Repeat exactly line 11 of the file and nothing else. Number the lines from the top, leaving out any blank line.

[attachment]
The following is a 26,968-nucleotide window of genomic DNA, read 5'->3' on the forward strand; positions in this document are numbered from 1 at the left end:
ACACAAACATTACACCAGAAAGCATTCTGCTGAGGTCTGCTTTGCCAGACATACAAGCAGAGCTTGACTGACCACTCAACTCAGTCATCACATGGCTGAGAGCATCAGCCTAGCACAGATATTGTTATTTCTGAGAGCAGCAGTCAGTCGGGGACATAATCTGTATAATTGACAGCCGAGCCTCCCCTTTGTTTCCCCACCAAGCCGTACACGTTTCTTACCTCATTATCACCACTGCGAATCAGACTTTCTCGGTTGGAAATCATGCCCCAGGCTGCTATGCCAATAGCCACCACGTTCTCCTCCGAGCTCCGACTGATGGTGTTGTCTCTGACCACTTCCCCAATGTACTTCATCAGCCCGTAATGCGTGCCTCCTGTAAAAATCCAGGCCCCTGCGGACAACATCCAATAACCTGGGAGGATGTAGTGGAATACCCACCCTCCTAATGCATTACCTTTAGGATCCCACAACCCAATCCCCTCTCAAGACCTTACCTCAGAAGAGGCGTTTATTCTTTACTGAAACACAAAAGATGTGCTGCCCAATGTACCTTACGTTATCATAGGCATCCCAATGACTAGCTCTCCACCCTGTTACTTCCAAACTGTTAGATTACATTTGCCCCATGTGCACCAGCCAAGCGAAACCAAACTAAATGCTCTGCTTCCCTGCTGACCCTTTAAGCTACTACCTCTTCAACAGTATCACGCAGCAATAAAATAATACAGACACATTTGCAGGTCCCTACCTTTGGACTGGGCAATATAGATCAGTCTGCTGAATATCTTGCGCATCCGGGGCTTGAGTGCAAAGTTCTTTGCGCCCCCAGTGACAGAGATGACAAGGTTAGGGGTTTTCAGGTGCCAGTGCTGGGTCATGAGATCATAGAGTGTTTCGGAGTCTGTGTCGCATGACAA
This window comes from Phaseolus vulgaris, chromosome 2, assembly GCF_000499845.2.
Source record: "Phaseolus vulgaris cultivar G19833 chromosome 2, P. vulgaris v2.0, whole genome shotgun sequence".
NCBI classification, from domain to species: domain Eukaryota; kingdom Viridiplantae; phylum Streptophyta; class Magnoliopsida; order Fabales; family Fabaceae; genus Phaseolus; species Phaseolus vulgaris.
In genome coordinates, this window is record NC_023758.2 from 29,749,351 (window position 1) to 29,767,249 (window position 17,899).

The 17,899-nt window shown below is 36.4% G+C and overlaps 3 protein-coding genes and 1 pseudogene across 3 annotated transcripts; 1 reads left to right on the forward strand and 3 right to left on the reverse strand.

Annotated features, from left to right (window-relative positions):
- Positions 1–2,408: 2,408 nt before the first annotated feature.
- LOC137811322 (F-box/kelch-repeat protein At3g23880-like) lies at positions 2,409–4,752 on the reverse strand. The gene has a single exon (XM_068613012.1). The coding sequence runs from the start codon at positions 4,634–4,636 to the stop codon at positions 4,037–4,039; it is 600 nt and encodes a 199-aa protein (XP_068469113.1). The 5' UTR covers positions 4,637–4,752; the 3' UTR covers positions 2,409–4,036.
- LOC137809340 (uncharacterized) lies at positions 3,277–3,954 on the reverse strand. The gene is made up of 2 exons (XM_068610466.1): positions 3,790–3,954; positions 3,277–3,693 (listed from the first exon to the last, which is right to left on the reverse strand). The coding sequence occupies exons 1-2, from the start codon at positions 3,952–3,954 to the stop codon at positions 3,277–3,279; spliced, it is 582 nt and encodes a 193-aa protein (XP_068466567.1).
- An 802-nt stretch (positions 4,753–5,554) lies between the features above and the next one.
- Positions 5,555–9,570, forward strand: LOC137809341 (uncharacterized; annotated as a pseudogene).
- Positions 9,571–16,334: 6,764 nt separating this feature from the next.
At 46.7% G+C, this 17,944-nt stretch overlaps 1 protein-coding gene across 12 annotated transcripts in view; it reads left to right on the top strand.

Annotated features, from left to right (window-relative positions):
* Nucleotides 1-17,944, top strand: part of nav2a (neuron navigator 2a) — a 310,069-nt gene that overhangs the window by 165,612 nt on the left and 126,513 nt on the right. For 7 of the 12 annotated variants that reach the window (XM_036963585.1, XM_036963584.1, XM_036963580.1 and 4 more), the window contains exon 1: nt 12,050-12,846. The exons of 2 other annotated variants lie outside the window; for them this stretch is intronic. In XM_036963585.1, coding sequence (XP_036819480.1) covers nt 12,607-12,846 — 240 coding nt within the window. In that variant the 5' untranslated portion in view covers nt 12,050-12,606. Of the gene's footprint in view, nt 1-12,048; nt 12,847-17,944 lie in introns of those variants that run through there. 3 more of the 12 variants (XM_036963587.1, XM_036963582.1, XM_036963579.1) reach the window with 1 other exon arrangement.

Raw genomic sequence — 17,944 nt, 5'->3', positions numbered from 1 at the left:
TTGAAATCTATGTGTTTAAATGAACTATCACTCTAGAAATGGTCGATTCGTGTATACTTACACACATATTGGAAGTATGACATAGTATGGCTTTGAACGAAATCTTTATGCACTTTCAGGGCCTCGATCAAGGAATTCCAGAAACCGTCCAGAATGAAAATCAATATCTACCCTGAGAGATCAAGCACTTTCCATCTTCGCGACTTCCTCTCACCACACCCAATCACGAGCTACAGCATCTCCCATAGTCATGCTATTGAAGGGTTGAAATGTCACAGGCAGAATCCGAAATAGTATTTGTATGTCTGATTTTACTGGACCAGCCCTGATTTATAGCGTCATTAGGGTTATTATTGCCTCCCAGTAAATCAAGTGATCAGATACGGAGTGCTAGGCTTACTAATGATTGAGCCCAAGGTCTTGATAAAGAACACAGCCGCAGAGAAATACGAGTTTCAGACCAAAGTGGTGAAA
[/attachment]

- LOC137809340 (uncharacterized) lies at positions 3,277–3,954 on the reverse strand. The gene is made up of 2 exons (XM_068610466.1): positions 3,790–3,954; positions 3,277–3,693 (listed from the first exon to the last, which is right to left on the reverse strand). The coding sequence occupies exons 1-2, from the start codon at positions 3,952–3,954 to the stop codon at positions 3,277–3,279; spliced, it is 582 nt and encodes a 193-aa protein (XP_068466567.1).